It was official, the all new Elite Kayak Fishing Series was back on for 2021 and the first stop was Cayuga Lake, right here in NY. I’d only ever fished Cayuga once. It was a tournament back in 2018. I did ok, but certainly did not breach the full potential of this world class bass fishery. This year I was determined to do better.
I had a 6 week break between tournaments and my first big one back would be Cayuga (I had a club event near the house on Saratoga the weekend before) so I had all the time I needed to get ready. My preparation started in March. I was watching every tournament video I could find. The recaps, the practice vlogs, and the live feeds. The problem was all these events were in June, July, or even August, our event was mid-May!! But the consensus was still the same. The north end is a large shallow flat with more stained water. It warms faster and provides weed cover for the lake’s big population of largemouth to spawn and eat. It is always a huge player at every event, regardless of the time of year. I knew this, but so did everyone else. There was another consistent in the videos, there were successful anglers who found something away from the crowds at the north. With everyone fishing on top of each other, it was common to see them cannibalizing each others fish. But a guy who had a spot or two away from the crowd could catch a big bag, even if only on one day. But this was a one day event so that’s all I needed. I was bound and determined to find something else I could go to. I hate fishing in bumper boats and I knew that’s what it would be up north.
I was able to make my first trip down to Cayuga on April 10th. When I fished my lone tournament there, I was fishing from the Union Springs ramp. I decided this time to go a little further south. I was studying the lake mapping and found some large flats just north of Long Point and decided they looked very promising. I spent a good portion of the day fishing there but didn’t catch a single thing. I did mark plenty of old grass, some ledges, and some good rock and boulders that were very promising. The water temps at the time were still in the mid 40’s so I just figured it was still too early for the fish to be pulled up. Warmer water and little more weed growth should produce. I marked down all my notes and moved on.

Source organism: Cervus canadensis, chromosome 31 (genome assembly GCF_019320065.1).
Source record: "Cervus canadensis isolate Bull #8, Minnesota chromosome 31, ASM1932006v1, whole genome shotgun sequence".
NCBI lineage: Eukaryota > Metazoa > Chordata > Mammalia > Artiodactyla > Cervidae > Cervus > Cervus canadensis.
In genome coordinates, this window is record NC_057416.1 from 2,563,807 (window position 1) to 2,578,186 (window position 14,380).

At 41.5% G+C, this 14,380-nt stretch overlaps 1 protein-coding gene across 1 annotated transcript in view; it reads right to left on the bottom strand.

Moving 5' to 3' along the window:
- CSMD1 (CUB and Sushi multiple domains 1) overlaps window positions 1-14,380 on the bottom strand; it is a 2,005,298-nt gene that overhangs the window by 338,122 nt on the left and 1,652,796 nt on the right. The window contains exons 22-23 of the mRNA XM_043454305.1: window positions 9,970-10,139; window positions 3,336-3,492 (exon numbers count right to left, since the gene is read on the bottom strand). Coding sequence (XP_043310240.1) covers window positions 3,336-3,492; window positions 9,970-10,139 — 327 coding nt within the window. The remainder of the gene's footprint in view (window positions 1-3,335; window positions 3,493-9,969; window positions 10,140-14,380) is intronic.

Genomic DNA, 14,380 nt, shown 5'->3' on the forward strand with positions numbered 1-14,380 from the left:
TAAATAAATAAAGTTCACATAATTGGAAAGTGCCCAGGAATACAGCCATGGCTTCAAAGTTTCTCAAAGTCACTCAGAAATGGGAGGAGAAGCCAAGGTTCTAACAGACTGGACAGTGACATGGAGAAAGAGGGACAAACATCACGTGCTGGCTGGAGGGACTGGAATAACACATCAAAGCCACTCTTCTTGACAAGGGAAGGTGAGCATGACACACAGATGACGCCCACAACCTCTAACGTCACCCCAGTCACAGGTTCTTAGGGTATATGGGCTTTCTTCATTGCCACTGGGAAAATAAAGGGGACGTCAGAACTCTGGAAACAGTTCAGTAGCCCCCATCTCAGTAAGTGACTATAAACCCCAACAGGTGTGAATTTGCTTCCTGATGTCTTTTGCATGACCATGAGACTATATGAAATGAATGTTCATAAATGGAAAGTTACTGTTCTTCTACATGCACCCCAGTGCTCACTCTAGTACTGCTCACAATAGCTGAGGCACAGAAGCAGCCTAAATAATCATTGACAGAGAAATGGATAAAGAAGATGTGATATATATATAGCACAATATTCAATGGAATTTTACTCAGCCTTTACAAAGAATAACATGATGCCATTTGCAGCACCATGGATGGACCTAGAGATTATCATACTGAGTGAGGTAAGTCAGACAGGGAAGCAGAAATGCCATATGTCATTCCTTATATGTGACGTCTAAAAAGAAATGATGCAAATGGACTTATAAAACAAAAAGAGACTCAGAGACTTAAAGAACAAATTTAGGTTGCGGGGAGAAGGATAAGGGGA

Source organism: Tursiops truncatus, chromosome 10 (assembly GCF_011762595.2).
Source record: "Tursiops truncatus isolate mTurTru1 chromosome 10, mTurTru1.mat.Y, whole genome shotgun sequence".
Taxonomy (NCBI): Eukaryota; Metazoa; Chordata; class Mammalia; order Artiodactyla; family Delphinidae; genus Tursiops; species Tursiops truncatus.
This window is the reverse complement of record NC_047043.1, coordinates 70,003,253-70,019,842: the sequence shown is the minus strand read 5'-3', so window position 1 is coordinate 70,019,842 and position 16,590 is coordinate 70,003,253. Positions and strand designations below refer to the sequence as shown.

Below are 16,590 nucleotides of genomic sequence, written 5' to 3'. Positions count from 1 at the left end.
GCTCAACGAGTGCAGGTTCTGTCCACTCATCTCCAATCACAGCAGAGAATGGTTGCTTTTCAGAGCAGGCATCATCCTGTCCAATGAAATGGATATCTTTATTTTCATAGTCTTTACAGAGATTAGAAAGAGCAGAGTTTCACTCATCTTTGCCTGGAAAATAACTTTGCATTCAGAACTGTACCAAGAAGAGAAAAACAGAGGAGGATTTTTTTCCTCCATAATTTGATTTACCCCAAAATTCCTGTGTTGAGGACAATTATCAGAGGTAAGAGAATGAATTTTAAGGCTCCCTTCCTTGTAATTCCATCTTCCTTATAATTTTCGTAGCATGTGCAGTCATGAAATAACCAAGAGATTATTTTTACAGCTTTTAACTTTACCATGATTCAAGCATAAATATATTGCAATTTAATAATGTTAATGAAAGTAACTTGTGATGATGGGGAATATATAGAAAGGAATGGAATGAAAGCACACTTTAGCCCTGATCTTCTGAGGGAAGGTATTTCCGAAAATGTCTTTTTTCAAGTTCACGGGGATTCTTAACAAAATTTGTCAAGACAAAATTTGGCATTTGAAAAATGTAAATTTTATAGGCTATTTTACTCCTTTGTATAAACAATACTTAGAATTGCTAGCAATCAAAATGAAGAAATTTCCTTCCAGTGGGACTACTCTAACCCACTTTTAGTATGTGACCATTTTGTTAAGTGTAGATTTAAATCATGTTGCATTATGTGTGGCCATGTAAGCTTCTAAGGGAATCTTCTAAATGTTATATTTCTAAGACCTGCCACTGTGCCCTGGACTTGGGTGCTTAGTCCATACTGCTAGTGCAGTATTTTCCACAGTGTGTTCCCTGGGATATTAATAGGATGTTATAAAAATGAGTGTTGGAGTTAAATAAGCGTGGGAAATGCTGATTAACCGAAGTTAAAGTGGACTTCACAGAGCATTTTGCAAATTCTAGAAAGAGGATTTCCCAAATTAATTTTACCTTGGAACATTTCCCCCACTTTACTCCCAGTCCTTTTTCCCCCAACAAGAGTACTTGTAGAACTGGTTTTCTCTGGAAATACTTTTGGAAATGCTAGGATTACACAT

Unfortunately that was the only chance I had to be on the lake. The next month was filled with busy weekends, travels, bad weather, and an assortment of other, well, to be frank, excuses to not drive out there and explore more of the lake. The weekend of the event was approaching and I had little more to go on than the knowledge that the north end will likely produce and I should fish there with the 74 other kayakers and the dozen bass boats or so fishing their tourney. Instead I made the tough decision, I would go back to Long Point and hope the water temps had warmed up enough that the fish would have pulled up. I was confident in the area, It sets up right and has all the elements. It was just going to be a matter of timing and maybe just a little luck.
Timing certainly wasn’t with me as the event approached. My travel plans were upended and I could no longer stay where I planned to the night before. My 1 hour 15 minute drive suddenly became 2 hours the morning of the event. I regrouped though and kept trucking. As I made the longer drive through a mix of rain and at times even snow, I went over all sorts of scenarios in my head on how the day would plan out. I tried to figure out how best to approach it. When I would leave, how I would make decisions on what was best in any given instance, and if necessary when to abandon ship and change ramps. None of that would matter though as you will see.